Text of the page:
Death of a department

The halls are silent. The equipment collects dust. Students shuffle to and from class ignoring each other. Am I in the right building?

Three years ago I entered the Dan Rather Communications Building as an eager freshman yearning to learn and get involved. Fresh out of high school, I wasn’t sure exactly what I wanted to do, but I do know it had to involve a video camera and an editor. So I set forth, working with the newscasts, helping start the only college Spanish newscast in the state of Texas, and ultimately producing a sports show that won regional and national awards which spawned also regional and national scholarships.

There was one thing about life in the Radio/Television department that was unique from any other department on campusthe social aspect. Walk into the business building, Evans, Farrington, or any of the academic buildings, and there’s one thing that is a common sight, students sitting around reading newspapers and lacking social interaction. However, if you took a stroll through the first floor of the Dan Rather Communications Building, voices and screaming would greet you the moment you walked through the door. Dr. Fullerton would often poke his head around the corner and tell us to quiet down, but five minutes later we had the VU meter peaking into the red again. We had a lively department filled with characters that would make any conversation interesting. Our social interaction extended outside of school as well. We were a close knit group that partied, went on road trips, and just hung out…..together. It wasn’t just five or ten of us, but a good chunk of the RTV department.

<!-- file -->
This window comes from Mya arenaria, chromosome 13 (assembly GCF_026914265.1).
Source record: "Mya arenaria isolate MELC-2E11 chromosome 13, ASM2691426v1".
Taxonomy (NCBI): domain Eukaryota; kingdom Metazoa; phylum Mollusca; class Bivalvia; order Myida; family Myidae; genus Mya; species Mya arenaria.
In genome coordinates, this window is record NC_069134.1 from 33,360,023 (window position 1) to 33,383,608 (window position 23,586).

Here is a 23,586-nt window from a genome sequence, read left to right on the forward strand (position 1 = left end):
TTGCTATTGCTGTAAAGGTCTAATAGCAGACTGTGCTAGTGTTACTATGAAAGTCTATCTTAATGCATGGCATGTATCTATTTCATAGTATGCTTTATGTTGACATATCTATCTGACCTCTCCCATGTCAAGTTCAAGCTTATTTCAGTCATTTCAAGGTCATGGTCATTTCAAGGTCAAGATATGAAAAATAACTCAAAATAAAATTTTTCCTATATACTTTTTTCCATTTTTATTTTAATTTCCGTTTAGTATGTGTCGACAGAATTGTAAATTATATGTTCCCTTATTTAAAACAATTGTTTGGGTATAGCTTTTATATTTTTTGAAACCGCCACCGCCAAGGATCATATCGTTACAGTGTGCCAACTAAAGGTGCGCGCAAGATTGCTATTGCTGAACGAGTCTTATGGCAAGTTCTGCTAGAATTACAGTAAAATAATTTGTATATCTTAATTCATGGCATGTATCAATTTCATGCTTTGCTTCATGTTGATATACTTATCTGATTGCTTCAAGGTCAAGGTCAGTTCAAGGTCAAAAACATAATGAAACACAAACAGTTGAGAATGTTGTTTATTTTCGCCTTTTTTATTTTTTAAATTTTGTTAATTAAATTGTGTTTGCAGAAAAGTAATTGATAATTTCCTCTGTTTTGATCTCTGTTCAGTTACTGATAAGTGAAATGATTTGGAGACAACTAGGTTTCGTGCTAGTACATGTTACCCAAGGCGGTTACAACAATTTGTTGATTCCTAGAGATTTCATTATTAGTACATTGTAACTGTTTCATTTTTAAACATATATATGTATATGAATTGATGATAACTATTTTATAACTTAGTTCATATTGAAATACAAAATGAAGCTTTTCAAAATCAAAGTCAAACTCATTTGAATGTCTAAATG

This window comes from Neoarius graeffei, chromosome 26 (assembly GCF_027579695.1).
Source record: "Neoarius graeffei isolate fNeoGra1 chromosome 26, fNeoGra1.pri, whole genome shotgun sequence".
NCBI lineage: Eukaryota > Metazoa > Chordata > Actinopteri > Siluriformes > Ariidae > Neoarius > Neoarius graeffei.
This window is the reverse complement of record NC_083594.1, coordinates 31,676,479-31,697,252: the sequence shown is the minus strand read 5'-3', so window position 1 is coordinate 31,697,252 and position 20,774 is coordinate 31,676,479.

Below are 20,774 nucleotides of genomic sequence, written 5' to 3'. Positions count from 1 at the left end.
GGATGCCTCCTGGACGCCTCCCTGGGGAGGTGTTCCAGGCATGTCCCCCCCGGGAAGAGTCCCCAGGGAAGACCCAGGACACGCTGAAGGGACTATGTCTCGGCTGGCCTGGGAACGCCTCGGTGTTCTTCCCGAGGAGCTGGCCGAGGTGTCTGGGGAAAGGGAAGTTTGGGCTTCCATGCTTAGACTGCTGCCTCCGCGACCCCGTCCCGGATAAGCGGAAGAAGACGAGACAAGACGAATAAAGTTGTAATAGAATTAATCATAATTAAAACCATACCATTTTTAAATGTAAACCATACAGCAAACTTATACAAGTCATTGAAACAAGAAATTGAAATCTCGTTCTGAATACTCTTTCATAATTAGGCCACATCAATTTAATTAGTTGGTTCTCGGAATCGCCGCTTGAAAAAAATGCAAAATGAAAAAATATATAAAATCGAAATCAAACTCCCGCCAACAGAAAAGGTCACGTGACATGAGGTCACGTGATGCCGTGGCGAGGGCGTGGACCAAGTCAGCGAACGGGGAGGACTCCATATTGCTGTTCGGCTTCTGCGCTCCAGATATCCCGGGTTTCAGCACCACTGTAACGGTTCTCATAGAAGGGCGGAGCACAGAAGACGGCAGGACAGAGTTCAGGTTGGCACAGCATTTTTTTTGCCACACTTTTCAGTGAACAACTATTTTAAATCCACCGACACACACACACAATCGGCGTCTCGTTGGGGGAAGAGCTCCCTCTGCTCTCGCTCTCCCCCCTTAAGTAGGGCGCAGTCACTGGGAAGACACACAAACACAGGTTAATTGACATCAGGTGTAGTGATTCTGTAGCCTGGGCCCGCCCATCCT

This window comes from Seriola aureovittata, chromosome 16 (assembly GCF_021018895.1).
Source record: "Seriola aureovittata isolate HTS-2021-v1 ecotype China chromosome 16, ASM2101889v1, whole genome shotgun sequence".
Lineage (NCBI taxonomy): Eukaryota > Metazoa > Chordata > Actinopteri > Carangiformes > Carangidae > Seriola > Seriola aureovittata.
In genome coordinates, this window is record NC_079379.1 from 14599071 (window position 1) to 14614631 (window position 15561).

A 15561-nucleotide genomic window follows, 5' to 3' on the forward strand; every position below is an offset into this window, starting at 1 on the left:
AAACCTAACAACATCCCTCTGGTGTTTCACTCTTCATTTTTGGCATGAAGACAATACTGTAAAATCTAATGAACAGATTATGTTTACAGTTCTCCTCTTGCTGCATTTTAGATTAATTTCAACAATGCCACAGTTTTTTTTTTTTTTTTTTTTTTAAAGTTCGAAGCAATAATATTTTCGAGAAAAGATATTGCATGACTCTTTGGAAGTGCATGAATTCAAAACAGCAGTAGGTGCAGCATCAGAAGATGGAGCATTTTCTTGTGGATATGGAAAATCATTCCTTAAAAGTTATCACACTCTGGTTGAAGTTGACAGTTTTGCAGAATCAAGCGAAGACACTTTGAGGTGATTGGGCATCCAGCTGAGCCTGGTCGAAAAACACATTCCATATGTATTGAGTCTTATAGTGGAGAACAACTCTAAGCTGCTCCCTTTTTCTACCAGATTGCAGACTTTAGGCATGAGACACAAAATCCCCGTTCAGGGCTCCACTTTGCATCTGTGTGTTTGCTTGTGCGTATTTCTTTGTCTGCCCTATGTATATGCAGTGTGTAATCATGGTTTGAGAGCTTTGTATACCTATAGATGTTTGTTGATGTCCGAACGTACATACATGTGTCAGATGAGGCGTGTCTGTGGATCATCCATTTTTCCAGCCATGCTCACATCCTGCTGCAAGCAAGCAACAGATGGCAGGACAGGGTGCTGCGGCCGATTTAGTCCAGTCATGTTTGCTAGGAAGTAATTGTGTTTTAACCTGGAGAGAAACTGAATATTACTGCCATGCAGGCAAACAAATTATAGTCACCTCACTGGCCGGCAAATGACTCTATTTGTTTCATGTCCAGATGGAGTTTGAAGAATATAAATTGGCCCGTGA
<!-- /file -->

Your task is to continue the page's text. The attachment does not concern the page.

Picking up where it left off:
Our professors were knowledgeable and social-able as well. They showed up to a few of our parties. They would joke with us in the halls. Most importantly, they were there to teach us and that’s what they did. The quality of productions that aired on Channel 7 was unmatched in all of its history. The newscast was a top three finalist for a national competition. The radio station was doing live remotes almost weekly. The students were learning.

Fast forward to today. After two years of downfall with professors leaving and new replacements coming in, where are we at now? The new look of the mono-colored tile floor and bare walls reflect the attitude of the department, cold and dead. Silence echoes through the floor with a deafening result. Students no longer socially interact as they are eager to leave the black hole of the DRCB as soon as class is over. The equipment and studio sit hardly used. Channel 7 runs the same programming it ran three years ago. New programming looks like high school productions. 90.5 The Kat is mostly automated. The professors are a common subject of constant complaining as students express frustration to no avail. Previous professors have moved thousands of miles away because of the changes. To those in the outside world that have power, all is fine. To those that don’t have power, they know things are wrong but are powerless to fix.

Two years ago myself and many others would of told any prospective student that we were the best program not only in the state of Texas, but the entire southwest region. Today, we turn them away with despair and point them in the direction of Stephen F. Austin & University of North Texas. While they aren’t as good as we once were, they are better than we are now.

This letter should not be taken as a call to action or as further complaints, but as a tombstone to the Radio/Television department.

What was is now lost. Unfortunately, all good things do come to an end.

It really is a shame.

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